• Anxiety
  • Uncompassionate toward others to the point of insensitivity
  • Aggression and anger
  • Depression




Targeted stress management 

When you’re under pressure to perform, chronic stress can start with something as simple as a headache. How do you contribute to stress? And, how can you alleviate stress? Targeted relaxation methods can bring balance and satisfaction back into your life!

Keeping stress out of your life isn’t the answer. There are also certain moments of stress where you respond – appropriately – to threats or during a performance. The difference is, after experiencing positive stress you’ll always come down to a calm level again. Just how high your level of negative stress actually is depending greatly on how you assess the situation and your strategies for coping with it.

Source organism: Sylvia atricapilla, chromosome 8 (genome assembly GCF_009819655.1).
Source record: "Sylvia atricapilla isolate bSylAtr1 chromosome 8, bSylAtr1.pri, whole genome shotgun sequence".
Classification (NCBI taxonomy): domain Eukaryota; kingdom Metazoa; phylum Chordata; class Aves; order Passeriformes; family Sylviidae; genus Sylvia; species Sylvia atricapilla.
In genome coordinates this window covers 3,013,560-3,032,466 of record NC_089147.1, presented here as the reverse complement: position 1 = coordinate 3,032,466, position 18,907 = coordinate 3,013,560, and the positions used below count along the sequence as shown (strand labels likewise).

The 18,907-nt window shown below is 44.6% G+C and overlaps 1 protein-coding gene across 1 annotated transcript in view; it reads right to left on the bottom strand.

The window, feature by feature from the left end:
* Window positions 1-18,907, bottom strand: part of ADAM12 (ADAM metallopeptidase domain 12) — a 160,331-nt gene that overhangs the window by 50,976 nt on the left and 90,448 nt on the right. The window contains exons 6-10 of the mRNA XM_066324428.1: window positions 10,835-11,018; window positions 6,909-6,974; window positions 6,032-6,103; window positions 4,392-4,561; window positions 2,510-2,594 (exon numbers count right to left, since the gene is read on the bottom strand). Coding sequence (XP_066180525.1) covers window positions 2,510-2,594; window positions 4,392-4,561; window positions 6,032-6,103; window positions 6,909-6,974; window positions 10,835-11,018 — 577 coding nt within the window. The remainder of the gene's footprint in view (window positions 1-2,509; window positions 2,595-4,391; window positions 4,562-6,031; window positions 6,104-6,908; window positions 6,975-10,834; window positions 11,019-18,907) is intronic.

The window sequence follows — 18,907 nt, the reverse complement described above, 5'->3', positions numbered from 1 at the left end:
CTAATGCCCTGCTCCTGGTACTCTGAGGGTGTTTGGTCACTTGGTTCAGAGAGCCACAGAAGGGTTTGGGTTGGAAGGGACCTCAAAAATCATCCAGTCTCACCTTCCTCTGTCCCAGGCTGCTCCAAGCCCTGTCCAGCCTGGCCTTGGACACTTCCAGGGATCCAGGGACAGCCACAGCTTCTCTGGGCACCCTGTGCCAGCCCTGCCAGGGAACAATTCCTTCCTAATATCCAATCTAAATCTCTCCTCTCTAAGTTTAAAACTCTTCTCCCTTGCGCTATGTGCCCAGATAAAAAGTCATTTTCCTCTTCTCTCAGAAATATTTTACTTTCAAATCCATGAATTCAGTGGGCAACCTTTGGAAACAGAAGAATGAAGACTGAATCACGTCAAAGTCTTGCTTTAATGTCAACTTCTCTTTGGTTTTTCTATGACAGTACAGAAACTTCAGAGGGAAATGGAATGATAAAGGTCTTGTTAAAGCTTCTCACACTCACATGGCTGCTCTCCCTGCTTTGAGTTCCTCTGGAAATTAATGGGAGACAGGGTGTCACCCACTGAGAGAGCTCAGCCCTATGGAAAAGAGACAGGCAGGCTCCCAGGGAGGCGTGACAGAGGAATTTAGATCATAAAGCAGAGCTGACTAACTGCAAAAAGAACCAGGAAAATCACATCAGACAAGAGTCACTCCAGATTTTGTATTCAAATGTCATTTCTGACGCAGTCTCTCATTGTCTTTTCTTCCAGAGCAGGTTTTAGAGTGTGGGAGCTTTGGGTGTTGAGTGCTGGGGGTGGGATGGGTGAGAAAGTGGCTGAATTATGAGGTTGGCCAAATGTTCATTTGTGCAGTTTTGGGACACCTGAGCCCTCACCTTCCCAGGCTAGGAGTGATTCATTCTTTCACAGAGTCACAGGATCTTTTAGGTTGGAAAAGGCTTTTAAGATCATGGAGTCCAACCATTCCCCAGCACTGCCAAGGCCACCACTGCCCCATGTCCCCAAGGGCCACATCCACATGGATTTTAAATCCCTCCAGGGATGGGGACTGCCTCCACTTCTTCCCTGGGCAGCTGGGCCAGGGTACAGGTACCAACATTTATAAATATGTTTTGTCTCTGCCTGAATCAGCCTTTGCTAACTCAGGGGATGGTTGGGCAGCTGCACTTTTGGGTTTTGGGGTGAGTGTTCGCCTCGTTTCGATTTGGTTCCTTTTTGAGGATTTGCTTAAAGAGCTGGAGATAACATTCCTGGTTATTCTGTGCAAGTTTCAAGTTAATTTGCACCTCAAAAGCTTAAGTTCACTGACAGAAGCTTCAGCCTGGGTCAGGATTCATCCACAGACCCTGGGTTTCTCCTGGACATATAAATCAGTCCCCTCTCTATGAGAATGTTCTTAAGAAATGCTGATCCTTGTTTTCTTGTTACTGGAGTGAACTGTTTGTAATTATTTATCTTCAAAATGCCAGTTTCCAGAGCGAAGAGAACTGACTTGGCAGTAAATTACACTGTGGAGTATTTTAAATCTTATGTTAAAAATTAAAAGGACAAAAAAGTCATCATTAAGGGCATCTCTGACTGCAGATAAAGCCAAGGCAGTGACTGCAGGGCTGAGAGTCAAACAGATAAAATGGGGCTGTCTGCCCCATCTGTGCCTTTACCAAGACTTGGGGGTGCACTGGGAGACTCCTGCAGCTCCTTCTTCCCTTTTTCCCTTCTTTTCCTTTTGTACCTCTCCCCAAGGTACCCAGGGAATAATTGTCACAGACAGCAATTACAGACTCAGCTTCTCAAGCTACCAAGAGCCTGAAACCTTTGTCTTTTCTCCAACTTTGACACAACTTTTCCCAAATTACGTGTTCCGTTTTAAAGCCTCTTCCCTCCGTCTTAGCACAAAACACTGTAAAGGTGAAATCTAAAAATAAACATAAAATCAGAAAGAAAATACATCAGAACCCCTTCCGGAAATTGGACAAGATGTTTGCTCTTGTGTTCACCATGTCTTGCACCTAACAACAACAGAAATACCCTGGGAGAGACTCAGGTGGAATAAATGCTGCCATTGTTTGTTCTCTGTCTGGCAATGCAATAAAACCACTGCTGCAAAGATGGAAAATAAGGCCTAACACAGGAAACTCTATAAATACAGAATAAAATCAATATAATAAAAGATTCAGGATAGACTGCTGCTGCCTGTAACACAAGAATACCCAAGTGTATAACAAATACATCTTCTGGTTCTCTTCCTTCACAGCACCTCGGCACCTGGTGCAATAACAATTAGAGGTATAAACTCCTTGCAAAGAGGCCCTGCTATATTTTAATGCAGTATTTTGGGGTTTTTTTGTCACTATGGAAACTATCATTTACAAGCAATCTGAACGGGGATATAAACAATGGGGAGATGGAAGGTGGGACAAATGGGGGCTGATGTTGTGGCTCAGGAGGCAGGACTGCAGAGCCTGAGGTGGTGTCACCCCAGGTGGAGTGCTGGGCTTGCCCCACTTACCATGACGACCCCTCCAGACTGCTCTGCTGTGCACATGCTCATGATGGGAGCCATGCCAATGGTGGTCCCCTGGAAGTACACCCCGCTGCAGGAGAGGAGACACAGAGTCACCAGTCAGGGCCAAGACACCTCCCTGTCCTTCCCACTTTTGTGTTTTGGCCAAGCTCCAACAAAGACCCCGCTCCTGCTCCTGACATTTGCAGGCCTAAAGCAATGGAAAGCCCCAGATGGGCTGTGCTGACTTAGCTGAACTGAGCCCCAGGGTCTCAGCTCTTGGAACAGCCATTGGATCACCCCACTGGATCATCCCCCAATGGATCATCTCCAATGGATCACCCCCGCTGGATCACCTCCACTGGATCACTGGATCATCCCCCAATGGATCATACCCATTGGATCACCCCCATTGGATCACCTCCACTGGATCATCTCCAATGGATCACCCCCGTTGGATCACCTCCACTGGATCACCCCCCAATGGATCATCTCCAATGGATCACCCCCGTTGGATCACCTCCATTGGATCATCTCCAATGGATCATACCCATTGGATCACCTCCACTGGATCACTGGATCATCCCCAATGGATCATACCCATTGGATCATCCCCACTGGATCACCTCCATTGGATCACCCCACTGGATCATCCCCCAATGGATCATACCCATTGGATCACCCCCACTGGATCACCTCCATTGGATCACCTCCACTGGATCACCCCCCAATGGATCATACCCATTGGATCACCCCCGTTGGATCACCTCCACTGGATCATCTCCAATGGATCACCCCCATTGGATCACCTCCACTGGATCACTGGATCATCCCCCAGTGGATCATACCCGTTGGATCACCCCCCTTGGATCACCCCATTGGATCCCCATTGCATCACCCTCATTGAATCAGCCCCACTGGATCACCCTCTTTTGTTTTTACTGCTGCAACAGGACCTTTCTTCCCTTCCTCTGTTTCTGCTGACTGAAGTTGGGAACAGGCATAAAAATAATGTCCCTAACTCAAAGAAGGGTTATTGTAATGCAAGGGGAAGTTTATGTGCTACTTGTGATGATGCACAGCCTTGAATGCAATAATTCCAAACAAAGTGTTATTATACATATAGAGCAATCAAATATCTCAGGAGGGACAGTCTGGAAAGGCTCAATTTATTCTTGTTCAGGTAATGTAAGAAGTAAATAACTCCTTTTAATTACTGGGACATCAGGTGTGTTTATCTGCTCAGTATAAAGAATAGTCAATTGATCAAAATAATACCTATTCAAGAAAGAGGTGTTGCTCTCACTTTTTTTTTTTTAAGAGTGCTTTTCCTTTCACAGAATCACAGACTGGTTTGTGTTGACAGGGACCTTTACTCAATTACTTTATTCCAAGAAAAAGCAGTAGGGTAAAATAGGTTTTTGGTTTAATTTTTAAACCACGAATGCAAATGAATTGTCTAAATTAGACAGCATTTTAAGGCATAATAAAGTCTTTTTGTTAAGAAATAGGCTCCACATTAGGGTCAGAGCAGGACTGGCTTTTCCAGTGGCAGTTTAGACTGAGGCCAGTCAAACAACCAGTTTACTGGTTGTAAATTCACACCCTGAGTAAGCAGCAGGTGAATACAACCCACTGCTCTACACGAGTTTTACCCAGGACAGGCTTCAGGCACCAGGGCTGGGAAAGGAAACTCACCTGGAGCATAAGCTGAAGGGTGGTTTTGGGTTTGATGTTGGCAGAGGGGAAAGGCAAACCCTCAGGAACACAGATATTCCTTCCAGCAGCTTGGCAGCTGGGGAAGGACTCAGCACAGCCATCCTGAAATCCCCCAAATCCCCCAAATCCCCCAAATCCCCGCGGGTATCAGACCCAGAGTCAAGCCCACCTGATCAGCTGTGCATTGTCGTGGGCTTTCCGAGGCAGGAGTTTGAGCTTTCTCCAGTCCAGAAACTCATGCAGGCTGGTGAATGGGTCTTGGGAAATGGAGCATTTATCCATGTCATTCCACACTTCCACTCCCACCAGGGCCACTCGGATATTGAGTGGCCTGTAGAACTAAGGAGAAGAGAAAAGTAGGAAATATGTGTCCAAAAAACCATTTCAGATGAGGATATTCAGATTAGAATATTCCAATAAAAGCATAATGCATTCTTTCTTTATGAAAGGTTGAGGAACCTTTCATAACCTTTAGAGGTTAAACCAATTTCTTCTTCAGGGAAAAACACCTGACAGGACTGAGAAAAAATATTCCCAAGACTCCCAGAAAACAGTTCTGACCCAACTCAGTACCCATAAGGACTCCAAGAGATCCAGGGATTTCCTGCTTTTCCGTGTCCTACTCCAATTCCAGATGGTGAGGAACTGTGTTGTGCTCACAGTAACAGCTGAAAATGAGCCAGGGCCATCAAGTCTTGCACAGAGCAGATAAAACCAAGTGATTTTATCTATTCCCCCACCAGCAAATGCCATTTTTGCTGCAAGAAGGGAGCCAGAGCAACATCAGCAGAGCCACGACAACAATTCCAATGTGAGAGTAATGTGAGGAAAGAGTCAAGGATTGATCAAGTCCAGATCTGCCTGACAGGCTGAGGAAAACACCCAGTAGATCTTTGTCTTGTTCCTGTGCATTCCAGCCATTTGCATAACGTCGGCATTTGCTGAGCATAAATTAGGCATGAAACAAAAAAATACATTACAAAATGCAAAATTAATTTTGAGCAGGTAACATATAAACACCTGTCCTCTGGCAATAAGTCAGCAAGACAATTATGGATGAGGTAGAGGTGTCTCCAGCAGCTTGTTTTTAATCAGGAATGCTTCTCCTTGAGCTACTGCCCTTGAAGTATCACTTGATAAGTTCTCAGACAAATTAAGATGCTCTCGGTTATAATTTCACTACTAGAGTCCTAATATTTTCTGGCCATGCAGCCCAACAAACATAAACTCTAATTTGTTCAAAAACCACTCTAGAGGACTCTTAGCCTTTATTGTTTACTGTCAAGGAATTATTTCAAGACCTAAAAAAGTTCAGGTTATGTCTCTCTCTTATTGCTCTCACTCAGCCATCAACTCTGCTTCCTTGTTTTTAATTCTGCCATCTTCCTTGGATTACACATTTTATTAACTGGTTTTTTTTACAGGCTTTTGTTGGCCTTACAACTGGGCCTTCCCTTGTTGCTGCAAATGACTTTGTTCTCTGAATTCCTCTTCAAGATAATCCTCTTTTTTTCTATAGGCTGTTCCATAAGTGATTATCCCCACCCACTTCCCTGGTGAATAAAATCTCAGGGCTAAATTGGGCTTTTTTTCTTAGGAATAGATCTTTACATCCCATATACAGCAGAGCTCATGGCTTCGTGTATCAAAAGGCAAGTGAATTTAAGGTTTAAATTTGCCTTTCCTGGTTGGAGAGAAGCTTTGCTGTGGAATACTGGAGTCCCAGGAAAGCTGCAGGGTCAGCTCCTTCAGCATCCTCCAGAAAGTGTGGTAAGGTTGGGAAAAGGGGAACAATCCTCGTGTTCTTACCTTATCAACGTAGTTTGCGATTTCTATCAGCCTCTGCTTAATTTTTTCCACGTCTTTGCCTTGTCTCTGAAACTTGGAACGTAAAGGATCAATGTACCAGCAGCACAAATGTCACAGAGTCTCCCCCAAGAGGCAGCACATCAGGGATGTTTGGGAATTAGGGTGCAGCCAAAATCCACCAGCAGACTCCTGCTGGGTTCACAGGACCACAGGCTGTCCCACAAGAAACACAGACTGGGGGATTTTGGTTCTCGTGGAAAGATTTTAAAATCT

Once you become aware of how much you contribute to your stress, you can actively influence it and make positive changes.

Even short breaks can have a relaxing effect, such as walking, making music, taking naps, reading and playing a sport. However, it is important that you don’t view the activity as a “stressful” job or task that you need to get done. You need to view it as something relaxing and enjoyable! When you’re stressed, it’s often hard to turn that part off. This is why targeted relaxation is so highly recommended. The following are some of them for you to try.

Relaxation methods for everyday life

Relaxation exercises have a targeted effect and are easy to use. They help to reduce inner restlessness, tension and fears, while bringing about conscious relaxation, in a step-by-step process.